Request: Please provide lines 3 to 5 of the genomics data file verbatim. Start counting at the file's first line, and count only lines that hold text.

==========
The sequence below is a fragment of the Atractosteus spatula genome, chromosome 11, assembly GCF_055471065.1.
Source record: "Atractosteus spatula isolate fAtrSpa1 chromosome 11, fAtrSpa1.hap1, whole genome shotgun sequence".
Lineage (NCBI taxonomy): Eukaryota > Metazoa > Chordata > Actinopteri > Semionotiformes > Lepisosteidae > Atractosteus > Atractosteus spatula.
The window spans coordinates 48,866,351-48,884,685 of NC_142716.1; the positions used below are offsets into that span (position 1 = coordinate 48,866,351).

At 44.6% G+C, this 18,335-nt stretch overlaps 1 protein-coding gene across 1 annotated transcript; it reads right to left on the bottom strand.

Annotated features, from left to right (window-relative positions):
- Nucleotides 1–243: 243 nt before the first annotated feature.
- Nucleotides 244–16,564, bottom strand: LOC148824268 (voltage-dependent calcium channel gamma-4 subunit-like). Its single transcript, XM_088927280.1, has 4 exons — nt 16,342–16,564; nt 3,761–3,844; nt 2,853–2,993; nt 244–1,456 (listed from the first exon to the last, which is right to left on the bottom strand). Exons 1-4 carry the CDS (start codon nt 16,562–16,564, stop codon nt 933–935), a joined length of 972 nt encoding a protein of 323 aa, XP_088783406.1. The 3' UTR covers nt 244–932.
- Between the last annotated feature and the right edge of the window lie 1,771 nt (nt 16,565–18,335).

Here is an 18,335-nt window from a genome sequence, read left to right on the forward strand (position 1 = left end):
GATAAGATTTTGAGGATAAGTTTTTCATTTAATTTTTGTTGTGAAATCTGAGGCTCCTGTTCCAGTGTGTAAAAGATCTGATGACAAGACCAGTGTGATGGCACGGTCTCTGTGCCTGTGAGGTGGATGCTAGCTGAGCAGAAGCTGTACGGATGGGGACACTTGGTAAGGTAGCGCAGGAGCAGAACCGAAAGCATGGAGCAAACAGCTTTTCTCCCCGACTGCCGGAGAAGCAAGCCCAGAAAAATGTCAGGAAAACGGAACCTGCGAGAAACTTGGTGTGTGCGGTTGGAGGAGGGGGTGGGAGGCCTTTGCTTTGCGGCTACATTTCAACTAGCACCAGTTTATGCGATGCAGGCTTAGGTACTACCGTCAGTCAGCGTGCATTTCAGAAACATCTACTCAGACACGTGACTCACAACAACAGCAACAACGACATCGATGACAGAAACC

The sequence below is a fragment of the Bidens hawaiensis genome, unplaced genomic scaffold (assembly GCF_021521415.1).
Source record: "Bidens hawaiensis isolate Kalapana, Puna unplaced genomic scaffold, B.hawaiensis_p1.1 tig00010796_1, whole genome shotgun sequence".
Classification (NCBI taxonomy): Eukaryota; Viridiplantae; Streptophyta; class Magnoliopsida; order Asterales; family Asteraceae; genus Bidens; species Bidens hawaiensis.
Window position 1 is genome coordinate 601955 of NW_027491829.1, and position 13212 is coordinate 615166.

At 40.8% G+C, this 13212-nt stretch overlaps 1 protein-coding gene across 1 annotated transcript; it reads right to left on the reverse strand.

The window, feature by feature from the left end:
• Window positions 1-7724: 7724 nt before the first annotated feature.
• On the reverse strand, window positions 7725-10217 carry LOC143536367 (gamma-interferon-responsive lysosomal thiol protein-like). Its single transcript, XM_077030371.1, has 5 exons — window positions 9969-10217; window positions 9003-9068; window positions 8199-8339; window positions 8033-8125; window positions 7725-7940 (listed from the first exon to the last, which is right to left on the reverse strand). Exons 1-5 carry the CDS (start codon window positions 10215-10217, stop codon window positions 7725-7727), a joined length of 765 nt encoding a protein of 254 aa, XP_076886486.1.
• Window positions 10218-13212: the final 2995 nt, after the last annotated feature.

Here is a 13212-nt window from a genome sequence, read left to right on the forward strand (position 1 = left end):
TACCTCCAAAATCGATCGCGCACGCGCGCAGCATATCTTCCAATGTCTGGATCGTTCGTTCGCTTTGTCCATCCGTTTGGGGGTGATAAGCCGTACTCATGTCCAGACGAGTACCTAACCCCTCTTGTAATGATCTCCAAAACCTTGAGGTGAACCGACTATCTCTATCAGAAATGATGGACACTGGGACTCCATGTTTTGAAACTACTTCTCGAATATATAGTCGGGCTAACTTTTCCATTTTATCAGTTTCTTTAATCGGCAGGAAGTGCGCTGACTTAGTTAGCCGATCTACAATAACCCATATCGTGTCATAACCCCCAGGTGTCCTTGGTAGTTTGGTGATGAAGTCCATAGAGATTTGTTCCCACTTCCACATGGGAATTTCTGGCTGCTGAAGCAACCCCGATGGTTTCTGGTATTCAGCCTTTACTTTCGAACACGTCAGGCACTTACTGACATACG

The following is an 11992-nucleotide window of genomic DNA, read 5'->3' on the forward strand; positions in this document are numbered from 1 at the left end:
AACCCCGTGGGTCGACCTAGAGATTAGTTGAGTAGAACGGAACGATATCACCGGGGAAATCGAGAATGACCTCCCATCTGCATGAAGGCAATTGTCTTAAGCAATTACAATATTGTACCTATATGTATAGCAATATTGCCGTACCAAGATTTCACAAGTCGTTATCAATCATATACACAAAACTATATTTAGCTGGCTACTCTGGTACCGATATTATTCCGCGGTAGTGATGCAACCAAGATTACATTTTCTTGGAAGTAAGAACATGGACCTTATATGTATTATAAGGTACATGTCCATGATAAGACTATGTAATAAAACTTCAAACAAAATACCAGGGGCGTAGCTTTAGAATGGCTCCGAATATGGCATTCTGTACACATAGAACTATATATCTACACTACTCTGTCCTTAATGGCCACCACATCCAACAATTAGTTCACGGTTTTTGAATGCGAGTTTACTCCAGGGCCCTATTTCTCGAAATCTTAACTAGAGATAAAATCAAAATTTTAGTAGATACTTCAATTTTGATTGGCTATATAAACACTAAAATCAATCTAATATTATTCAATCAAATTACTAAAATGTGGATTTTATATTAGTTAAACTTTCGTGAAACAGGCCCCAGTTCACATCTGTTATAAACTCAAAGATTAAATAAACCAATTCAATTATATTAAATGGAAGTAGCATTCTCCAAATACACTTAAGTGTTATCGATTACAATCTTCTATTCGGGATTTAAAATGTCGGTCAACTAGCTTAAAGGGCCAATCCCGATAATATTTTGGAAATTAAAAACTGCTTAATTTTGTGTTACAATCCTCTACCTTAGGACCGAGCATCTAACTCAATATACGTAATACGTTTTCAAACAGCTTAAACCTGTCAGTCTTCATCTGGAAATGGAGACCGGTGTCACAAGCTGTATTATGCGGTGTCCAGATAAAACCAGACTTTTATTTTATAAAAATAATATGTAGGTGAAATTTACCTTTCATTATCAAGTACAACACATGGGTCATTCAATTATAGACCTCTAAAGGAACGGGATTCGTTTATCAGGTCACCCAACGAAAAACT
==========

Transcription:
Lineage (NCBI taxonomy): Eukaryota > Metazoa > Chordata > Actinopteri > Semionotiformes > Lepisosteidae > Atractosteus > Atractosteus spatula.
The window spans coordinates 48,866,351-48,884,685 of NC_142716.1; the positions used below are offsets into that span (position 1 = coordinate 48,866,351).

At 44.6% G+C, this 18,335-nt stretch overlaps 1 protein-coding gene across 1 annotated transcript; it reads right to left on the bottom strand.